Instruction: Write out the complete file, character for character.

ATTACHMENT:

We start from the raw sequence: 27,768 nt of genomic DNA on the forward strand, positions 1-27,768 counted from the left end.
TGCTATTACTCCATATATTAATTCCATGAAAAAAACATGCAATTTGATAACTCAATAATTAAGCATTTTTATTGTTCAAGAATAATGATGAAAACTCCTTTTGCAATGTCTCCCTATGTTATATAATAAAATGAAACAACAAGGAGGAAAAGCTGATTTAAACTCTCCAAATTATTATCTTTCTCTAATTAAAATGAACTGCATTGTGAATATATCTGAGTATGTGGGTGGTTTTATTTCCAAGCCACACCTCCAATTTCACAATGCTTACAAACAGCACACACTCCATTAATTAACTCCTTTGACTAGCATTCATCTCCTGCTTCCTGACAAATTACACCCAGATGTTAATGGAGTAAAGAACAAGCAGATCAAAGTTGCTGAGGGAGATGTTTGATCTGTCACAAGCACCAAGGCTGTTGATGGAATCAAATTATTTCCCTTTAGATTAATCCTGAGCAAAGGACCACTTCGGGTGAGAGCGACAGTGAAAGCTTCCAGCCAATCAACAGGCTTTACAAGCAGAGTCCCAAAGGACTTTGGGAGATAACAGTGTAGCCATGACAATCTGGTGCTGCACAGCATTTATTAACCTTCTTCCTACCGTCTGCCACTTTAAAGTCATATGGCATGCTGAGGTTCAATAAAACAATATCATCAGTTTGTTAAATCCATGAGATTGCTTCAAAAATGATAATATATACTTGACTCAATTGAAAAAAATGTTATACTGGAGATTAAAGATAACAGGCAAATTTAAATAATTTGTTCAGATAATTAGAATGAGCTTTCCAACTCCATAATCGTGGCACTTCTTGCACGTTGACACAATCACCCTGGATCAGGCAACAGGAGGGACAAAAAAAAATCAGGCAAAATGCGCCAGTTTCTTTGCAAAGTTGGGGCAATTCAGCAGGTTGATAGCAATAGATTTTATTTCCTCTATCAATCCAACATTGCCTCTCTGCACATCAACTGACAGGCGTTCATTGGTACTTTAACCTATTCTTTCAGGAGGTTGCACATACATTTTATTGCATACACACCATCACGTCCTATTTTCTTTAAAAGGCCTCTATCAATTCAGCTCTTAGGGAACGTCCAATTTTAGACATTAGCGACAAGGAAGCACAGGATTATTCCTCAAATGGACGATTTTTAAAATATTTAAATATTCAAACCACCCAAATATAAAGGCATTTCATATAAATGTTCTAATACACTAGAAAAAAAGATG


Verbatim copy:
We start from the raw sequence: 27,768 nt of genomic DNA on the forward strand, positions 1-27,768 counted from the left end.
TGCTATTACTCCATATATTAATTCCATGAAAAAAACATGCAATTTGATAACTCAATAATTAAGCATTTTTATTGTTCAAGAATAATGATGAAAACTCCTTTTGCAATGTCTCCCTATGTTATATAATAAAATGAAACAACAAGGAGGAAAAGCTGATTTAAACTCTCCAAATTATTATCTTTCTCTAATTAAAATGAACTGCATTGTGAATATATCTGAGTATGTGGGTGGTTTTATTTCCAAGCCACACCTCCAATTTCACAATGCTTACAAACAGCACACACTCCATTAATTAACTCCTTTGACTAGCATTCATCTCCTGCTTCCTGACAAATTACACCCAGATGTTAATGGAGTAAAGAACAAGCAGATCAAAGTTGCTGAGGGAGATGTTTGATCTGTCACAAGCACCAAGGCTGTTGATGGAATCAAATTATTTCCCTTTAGATTAATCCTGAGCAAAGGACCACTTCGGGTGAGAGCGACAGTGAAAGCTTCCAGCCAATCAACAGGCTTTACAAGCAGAGTCCCAAAGGACTTTGGGAGATAACAGTGTAGCCATGACAATCTGGTGCTGCACAGCATTTATTAACCTTCTTCCTACCGTCTGCCACTTTAAAGTCATATGGCATGCTGAGGTTCAATAAAACAATATCATCAGTTTGTTAAATCCATGAGATTGCTTCAAAAATGATAATATATACTTGACTCAATTGAAAAAAATGTTATACTGGAGATTAAAGATAACAGGCAAATTTAAATAATTTGTTCAGATAATTAGAATGAGCTTTCCAACTCCATAATCGTGGCACTTCTTGCACGTTGACACAATCACCCTGGATCAGGCAACAGGAGGGACAAAAAAAAATCAGGCAAAATGCGCCAGTTTCTTTGCAAAGTTGGGGCAATTCAGCAGGTTGATAGCAATAGATTTTATTTCCTCTATCAATCCAACATTGCCTCTCTGCACATCAACTGACAGGCGTTCATTGGTACTTTAACCTATTCTTTCAGGAGGTTGCACATACATTTTATTGCATACACACCATCACGTCCTATTTTCTTTAAAAGGCCTCTATCAATTCAGCTCTTAGGGAACGTCCAATTTTAGACATTAGCGACAAGGAAGCACAGGATTATTCCTCAAATGGACGATTTTTAAAATATTTAAATATTCAAACCACCCAAATATAAAGGCATTTCATATAAATGTTCTAATACACTAGAAAAAAAGATG